Making gene drive biodegradable. Academic Article uri icon


  • Gene drive systems have long been sought to modify mosquito populations and thus combat malaria and dengue. Powerful gene drive systems have been developed in laboratory experiments, but may never be used in practice unless they can be shown to be acceptable through rigorous field-based testing. Such testing is complicated by the anticipated difficulty in removing gene drive transgenes from nature. Here, we consider the inclusion of self-elimination mechanisms into the design of homing-based gene drive transgenes. This approach not only caused the excision of the gene drive transgene, but also generates a transgene-free allele resistant to further action by the gene drive. Strikingly, our models suggest that this mechanism, acting at a modest rate (10%) as part of a single-component system, would be sufficient to cause the rapid reversion of even the most robust homing-based gene drive transgenes, without the need for further remediation. Modelling also suggests that unlike gene drive transgenes themselves, self-eliminating transgene approaches are expected to tolerate substantial rates of failure. Thus, self-elimination technology may permit rigorous field-based testing of gene drives by establishing strict time limits on the existence of gene drive transgenes in nature, rendering them essentially biodegradable. This article is part of the theme issue 'Novel control strategies for mosquito-borne diseases'.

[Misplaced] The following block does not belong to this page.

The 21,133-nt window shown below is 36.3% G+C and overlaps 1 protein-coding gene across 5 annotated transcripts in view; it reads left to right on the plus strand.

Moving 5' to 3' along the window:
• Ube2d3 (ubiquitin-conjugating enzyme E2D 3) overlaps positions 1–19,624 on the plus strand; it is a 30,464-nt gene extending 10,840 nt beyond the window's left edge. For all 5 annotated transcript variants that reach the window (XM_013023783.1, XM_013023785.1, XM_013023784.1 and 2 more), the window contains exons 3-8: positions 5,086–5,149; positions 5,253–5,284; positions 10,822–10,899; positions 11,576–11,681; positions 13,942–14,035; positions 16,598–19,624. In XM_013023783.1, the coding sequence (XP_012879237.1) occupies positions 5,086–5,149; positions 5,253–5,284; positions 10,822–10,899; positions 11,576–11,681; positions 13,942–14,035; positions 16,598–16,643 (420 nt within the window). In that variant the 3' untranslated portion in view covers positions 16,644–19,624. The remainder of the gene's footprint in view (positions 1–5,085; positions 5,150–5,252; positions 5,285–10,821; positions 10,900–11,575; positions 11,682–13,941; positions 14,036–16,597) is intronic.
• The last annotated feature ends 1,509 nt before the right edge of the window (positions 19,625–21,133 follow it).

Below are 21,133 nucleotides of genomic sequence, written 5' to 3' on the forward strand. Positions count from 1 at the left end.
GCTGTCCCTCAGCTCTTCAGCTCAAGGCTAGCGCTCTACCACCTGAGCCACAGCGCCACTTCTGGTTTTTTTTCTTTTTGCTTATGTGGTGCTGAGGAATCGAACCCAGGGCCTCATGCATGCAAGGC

published proceedings

  • Philos Trans R Soc Lond B Biol Sci

altmetric score

  • 16

author list (cited authors)

  • Zapletal, J., Najmitabrizi, N., Erraguntla, M., Lawley, M. A., Myles, K. M., & Adelman, Z. N.

citation count

  • 9

complete list of authors

  • Zapletal, Josef||Najmitabrizi, Neda||Erraguntla, Madhav||Lawley, Mark A||Myles, Kevin M||Adelman, Zach N

publication date

  • February 2021